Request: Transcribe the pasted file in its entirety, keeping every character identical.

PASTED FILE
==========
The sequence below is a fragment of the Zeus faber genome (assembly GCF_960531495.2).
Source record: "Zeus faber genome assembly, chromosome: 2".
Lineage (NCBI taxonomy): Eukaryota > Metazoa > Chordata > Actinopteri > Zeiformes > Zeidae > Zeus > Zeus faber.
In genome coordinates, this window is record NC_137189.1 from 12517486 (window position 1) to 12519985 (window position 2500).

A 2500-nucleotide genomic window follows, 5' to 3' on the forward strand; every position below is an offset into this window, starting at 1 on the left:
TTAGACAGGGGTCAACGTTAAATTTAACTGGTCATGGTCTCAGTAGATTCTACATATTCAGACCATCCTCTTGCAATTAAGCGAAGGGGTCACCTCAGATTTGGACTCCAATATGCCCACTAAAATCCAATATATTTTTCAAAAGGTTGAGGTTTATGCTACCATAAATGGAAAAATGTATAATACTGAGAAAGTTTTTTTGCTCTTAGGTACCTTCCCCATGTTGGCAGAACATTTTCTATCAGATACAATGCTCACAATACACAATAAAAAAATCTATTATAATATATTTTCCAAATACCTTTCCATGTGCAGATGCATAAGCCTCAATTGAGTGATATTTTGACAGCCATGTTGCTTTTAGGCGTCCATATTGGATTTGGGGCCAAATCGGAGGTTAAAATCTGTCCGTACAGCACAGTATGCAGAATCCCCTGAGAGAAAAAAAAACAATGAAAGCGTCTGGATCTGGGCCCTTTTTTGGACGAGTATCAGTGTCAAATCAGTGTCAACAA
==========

The sequence below is a fragment of the Zeus faber genome (assembly GCF_960531495.2).
Source record: "Zeus faber genome assembly, chromosome: 2".
Lineage (NCBI taxonomy): Eukaryota > Metazoa > Chordata > Actinopteri > Zeiformes > Zeidae > Zeus > Zeus faber.
In genome coordinates, this window is record NC_137189.1 from 12517486 (window position 1) to 12519985 (window position 2500).

A 2500-nucleotide genomic window follows, 5' to 3' on the forward strand; every position below is an offset into this window, starting at 1 on the left:
TTAGACAGGGGTCAACGTTAAATTTAACTGGTCATGGTCTCAGTAGATTCTACATATTCAGACCATCCTCTTGCAATTAAGCGAAGGGGTCACCTCAGATTTGGACTCCAATATGCCCACTAAAATCCAATATATTTTTCAAAAGGTTGAGGTTTATGCTACCATAAATGGAAAAATGTATAATACTGAGAAAGTTTTTTTGCTCTTAGGTACCTTCCCCATGTTGGCAGAACATTTTCTATCAGATACAATGCTCACAATACACAATAAAAAAATCTATTATAATATATTTTCCAAATACCTTTCCATGTGCAGATGCATAAGCCTCAATTGAGTGATATTTTGACAGCCATGTTGCTTTTAGGCGTCCATATTGGATTTGGGGCCAAATCGGAGGTTAAAATCTGTCCGTACAGCACAGTATGCAGAATCCCCTGAGAGAAAAAAAAACAATGAAAGCGTCTGGATCTGGGCCCTTTTTTGGACGAGTATCAGTGTCAAATCAGTGTCAACAA